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How strong is 3/4" rebar ?  RSS feed

 
pollinator
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So,  looking for stuff to use as fence posts I found 20 foot lengths of  3/4" rebar for $15.49.
At $0.77 a foot that's damned cheap.
But is it strong?
My experience with 3/8" and 1/2"  rebar is that they are too flimsy to hold up chain link fencing.
3/4" rebar seems like it would be damned stout,and I bet it would  drive pretty well,  better than a "U" post probably as good as as a t post.

Does anyone have any experience using this stuff?
 
master pollinator
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I use 3/8 to hold up my chicken wire to keep woodchucks out of my garden.

What are you using the Rebar for? You said fencing, but what kind of fencing?

It would be woefully inadequate if you are trying to hold up field fence (also called Page Wire), but if you are holding up a few strands of electric wire, 3/8 will do that since the shock is the barrier, and not the fence integrity itself holding the animals in (or keeping predators out).

The other factor is connections from the wire to the post. Here wood posts are cheaper than the 3/4 rebar you cite, but then factoring in the special connections it would take to connect the fence to the rebar would cost quite a bit too.

I did the math and a rebar post would be $4.62 where as a wood post here is $3.50 a post. I do not see a steel post lasting that much longer then a wood post.
 
pollinator
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He is using chain link.

It should be fine if you use heavier posts at corner, then use heavier post spaced maybe every 4th or 5th post on the straight runs. The corners take the force when you stretch it. The other other posts just keep it upright.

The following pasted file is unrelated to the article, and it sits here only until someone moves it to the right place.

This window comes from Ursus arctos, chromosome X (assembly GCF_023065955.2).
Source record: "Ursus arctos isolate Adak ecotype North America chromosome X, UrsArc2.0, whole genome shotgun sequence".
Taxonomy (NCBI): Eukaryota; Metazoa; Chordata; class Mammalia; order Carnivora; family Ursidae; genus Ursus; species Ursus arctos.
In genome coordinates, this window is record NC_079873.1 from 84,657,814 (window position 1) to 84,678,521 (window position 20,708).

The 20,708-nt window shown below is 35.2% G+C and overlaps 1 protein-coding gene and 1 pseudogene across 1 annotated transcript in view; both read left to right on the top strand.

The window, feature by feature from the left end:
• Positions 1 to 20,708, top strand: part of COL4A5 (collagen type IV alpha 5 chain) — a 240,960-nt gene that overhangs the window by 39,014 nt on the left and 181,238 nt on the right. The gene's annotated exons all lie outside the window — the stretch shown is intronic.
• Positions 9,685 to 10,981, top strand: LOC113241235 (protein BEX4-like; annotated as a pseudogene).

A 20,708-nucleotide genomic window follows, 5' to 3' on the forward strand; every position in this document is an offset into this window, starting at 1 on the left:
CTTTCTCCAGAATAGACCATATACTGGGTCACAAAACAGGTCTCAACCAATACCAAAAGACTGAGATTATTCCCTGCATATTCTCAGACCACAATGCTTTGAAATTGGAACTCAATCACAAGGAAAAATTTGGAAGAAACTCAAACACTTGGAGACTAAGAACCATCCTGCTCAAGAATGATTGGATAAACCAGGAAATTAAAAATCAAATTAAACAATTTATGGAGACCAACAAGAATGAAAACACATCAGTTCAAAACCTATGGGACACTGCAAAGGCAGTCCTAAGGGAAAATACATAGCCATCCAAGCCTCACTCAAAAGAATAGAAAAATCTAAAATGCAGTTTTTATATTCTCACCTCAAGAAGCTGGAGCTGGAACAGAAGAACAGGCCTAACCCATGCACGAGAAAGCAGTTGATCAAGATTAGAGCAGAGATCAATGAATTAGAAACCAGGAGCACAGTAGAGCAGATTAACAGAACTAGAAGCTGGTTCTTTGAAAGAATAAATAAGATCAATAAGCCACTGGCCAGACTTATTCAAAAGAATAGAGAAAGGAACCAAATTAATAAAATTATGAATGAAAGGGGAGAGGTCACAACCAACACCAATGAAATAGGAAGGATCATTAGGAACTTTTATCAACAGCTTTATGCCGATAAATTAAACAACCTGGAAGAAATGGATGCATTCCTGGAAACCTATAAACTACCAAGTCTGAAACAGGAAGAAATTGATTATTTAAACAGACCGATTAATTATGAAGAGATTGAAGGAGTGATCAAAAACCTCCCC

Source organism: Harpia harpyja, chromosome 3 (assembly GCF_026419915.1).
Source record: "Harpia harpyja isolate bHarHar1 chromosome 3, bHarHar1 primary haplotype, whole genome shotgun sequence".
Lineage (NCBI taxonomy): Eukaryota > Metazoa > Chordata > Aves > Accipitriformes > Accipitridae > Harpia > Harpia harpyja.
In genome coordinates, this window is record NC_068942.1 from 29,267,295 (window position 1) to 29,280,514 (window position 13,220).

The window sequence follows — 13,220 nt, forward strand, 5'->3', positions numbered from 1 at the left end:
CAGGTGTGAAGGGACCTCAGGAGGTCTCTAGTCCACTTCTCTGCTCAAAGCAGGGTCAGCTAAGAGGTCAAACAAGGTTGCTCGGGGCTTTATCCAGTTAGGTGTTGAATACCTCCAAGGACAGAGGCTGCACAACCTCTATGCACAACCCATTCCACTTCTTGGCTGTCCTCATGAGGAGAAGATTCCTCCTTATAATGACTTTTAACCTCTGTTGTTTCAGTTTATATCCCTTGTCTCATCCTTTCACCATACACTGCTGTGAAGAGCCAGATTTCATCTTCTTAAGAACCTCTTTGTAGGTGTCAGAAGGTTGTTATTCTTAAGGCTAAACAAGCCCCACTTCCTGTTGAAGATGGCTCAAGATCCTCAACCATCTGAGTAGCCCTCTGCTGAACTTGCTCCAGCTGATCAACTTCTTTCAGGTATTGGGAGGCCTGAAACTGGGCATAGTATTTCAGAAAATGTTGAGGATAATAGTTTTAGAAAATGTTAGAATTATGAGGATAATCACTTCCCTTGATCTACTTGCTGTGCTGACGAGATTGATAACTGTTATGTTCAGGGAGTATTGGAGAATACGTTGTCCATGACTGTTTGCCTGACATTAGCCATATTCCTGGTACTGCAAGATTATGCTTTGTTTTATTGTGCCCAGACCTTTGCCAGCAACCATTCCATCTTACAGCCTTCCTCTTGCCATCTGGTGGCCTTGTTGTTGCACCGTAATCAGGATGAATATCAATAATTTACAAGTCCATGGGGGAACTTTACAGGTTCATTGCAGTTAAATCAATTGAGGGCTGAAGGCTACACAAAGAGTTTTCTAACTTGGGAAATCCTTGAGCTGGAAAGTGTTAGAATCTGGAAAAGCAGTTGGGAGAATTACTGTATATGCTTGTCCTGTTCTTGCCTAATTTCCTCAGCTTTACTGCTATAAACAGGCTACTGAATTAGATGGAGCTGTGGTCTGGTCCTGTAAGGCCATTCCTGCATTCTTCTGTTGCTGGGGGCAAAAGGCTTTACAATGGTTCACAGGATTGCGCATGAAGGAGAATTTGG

Set your corners first then run a string from corner post to corner post. This will get you a nice staight fence.

Look around for "sucker rods". They are 7/8 thick and can be bought cheaply sometimes.
 
master pollinator
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3/4" rebar is very strong. The problem with using it for fencing is that it can come out of the ground as easily as it goes in. Anchored in concrete it is quite effective.  
 
William Bronson
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Thanks for your replies.
Not that I'm a purist,but treated wood posts deteriorate into toxic debris , eventually.
I favor also favor metal posts due to the rocky soil on my lot.
Driving an 8 foot post two feet deep is  easier than digging a two food deep hole through the rubble.
My last attempt used "U" posts screwed to lumber.
Even with buttresses, the fence still fell when buffeted by high wind.
The heavy gate attached to it did not help.
To be clear, this is a fence made of cedar offcuts over a 2x6 frame.
It's heavy duty.
The posts were not.

I mentioned chainlink, as I want posts that are least strong enough for that application.
Connecting the fence to the post shouldn't be hard, I have a collection of bootleg methods that seem to work great.
"Hose clamps" for example.
The plan is to use more posts, closer together, digging post holes where I can, driving posts in where I can't.
I will also buttress it again, better this time.

I have used all sorts of posts, and I will continue to do so, but I need something good for this repair.
I'm even considering a stack of  1 and 1/2 IBC totes as a rock and earth filled column, for the corner of the gate.
With a 4' x 3.5' base, no deep digging should be necessary, just leveling and compacting, maybe some gravel...hmm...



At the local menards, which tends to be the cheapest big box for such things , hearabouts, the prices for 8 foot posts look like this:
8' chain link terminal posts cost  $14.99
10.5' of top rail costs $9.99
An 8' pine fence post costs $8.09
Direct ground contact treated wood AC2® treated 4"x 4"" x 8' cost $7.88

At $7.75 a post, not counting the 4' of leftover steel, rebar is still winning.
But 8 foot T posts cost only $5.59!
At 1.3125 lbs per foot, it's not as stout as the rebar which is 1.5 lbs a foot, but the T bar cost less and might be better steel.

I need to take trip to the salvage yard, to see what 8 feet of steel costs there.
Not much drilling around here, so sucker bars(or well casing!) probably wont show up.
The 3/4" rebar I will keep in mind , especially for domes or hoops, etc. but transporting it in full lengths would be a chore anyway.

At the scrap yard I will look for rigid conduit 1" diameter or bigger, EMT 1/12" or bigger, and chain link posts 1 5/8" or bigger.
If any of those are less than $5.59 for 8 feet or better, I will buy them.
Bed rail,or other L beams also seem like good steel, if it's long enough.